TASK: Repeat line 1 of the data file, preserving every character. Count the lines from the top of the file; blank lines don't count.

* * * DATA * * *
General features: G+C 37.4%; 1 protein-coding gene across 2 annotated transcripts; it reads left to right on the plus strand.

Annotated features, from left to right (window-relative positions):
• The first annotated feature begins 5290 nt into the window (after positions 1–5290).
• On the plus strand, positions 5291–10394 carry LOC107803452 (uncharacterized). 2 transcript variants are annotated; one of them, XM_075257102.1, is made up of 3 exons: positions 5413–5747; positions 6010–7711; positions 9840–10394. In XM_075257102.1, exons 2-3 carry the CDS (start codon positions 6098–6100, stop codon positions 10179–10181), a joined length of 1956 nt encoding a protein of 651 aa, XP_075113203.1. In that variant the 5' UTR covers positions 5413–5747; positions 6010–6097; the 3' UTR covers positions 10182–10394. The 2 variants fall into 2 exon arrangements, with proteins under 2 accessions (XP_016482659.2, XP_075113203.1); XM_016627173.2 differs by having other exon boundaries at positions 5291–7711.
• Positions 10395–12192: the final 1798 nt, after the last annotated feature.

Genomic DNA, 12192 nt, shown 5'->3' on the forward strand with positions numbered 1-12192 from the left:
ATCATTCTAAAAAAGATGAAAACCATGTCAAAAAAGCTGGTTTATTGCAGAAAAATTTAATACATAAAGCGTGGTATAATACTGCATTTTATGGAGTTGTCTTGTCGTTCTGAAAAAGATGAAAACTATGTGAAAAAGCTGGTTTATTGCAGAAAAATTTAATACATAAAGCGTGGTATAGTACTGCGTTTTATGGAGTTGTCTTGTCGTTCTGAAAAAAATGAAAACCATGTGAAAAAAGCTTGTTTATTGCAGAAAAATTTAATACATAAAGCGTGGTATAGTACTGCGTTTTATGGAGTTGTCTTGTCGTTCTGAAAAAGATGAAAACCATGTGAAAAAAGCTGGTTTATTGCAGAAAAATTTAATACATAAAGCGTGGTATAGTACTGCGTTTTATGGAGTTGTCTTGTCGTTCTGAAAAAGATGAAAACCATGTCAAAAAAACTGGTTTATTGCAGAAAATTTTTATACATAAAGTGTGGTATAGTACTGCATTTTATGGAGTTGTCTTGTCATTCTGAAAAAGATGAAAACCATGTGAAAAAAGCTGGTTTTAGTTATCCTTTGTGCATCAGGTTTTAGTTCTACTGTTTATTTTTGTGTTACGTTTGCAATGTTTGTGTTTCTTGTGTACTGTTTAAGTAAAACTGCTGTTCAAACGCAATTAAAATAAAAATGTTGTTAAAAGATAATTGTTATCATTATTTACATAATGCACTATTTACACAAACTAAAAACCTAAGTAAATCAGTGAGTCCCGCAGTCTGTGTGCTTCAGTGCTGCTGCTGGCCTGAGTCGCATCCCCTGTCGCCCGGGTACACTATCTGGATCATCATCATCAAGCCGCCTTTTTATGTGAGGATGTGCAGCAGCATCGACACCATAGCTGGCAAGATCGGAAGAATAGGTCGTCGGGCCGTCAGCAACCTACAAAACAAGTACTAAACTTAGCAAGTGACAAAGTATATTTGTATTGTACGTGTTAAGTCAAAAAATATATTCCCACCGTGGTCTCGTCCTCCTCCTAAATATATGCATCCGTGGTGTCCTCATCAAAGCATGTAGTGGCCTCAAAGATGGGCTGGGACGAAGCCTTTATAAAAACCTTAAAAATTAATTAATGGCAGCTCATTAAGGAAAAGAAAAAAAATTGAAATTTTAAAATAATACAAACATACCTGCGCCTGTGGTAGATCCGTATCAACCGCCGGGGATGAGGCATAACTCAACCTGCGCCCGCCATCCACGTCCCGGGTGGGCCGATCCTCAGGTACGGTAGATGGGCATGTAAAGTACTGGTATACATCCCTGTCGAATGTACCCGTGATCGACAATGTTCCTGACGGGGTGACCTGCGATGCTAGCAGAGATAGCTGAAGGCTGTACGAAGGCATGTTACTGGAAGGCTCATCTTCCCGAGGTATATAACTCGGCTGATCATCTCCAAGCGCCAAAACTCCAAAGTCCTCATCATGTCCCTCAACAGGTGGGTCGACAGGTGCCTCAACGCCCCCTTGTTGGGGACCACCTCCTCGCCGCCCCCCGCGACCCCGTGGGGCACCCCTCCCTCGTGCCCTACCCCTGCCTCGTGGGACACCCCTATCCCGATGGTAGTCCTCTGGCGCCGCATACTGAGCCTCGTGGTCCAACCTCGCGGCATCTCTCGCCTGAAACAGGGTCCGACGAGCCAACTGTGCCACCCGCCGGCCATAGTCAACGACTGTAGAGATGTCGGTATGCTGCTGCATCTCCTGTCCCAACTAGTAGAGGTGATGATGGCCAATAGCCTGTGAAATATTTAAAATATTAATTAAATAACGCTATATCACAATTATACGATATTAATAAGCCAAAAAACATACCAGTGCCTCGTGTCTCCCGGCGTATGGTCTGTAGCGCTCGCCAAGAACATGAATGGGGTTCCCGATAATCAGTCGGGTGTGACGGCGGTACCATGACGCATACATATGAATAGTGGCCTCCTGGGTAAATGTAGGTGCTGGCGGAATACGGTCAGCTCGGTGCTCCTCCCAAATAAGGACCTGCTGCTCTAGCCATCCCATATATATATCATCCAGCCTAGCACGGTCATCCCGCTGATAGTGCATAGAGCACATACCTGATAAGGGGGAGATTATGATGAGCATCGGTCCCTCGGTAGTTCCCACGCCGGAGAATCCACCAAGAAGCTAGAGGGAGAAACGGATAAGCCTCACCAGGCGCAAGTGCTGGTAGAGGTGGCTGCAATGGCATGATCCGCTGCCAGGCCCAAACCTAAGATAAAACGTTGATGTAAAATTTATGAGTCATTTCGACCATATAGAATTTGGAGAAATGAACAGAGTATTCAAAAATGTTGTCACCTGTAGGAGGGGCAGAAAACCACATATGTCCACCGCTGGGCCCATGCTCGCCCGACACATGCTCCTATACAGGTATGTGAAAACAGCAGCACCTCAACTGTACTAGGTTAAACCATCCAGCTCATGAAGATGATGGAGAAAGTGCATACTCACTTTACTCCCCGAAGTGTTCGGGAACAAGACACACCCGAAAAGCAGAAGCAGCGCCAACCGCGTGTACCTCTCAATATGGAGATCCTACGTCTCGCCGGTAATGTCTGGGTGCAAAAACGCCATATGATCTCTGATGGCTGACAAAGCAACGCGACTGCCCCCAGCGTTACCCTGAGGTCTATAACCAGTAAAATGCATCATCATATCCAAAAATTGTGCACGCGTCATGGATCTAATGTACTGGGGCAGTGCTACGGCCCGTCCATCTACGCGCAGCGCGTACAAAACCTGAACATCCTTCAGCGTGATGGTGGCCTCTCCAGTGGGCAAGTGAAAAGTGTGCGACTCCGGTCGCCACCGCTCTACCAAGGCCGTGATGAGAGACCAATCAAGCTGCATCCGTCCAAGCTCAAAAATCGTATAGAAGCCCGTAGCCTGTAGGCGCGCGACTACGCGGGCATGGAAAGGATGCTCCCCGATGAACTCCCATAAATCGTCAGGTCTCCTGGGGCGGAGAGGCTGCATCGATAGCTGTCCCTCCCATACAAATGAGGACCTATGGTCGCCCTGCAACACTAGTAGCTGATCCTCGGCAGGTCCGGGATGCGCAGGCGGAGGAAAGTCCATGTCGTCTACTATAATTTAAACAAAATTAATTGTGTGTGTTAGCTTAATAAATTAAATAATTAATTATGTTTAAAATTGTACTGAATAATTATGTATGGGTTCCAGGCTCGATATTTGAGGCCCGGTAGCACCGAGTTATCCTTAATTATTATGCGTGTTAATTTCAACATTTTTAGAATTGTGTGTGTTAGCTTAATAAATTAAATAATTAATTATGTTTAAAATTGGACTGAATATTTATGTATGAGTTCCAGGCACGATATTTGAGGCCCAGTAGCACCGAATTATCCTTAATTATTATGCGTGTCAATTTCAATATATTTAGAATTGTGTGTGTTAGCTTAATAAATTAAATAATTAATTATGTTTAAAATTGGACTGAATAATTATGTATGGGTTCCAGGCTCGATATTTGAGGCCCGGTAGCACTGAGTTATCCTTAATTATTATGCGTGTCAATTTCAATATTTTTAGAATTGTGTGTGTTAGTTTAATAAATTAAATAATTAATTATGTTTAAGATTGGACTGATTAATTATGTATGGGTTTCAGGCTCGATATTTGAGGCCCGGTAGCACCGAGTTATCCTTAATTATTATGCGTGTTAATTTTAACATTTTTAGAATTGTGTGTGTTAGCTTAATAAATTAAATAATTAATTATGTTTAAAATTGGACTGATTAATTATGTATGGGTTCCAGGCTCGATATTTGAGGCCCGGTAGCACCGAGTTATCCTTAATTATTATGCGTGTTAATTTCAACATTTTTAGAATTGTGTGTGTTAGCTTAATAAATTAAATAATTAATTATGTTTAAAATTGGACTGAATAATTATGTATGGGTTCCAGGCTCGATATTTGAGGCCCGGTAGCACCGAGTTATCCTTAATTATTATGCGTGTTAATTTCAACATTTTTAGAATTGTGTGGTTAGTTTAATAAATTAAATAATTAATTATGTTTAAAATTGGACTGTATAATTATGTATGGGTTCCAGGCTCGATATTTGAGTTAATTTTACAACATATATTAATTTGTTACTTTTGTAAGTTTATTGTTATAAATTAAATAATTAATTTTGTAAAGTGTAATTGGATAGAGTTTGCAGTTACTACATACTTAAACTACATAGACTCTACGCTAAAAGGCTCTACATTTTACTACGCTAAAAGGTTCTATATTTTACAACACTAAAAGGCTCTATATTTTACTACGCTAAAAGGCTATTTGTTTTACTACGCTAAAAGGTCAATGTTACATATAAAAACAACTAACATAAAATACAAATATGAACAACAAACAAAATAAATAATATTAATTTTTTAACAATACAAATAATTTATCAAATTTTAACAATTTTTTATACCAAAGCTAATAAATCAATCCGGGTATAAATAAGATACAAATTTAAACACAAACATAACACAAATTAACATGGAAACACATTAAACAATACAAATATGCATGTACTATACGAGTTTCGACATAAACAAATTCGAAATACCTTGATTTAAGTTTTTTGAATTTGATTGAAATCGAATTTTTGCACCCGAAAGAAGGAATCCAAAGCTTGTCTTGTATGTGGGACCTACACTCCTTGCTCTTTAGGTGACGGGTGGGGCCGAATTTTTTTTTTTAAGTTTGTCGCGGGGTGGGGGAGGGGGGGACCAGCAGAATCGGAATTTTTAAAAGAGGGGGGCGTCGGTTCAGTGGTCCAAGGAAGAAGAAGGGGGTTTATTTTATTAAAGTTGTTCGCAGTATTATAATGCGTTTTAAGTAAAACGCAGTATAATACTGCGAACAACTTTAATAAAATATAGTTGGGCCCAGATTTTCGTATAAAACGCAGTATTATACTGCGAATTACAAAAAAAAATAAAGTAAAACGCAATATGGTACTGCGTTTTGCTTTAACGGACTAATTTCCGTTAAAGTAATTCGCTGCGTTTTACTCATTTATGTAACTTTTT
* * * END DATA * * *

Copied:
General features: G+C 37.4%; 1 protein-coding gene across 2 annotated transcripts; it reads left to right on the plus strand.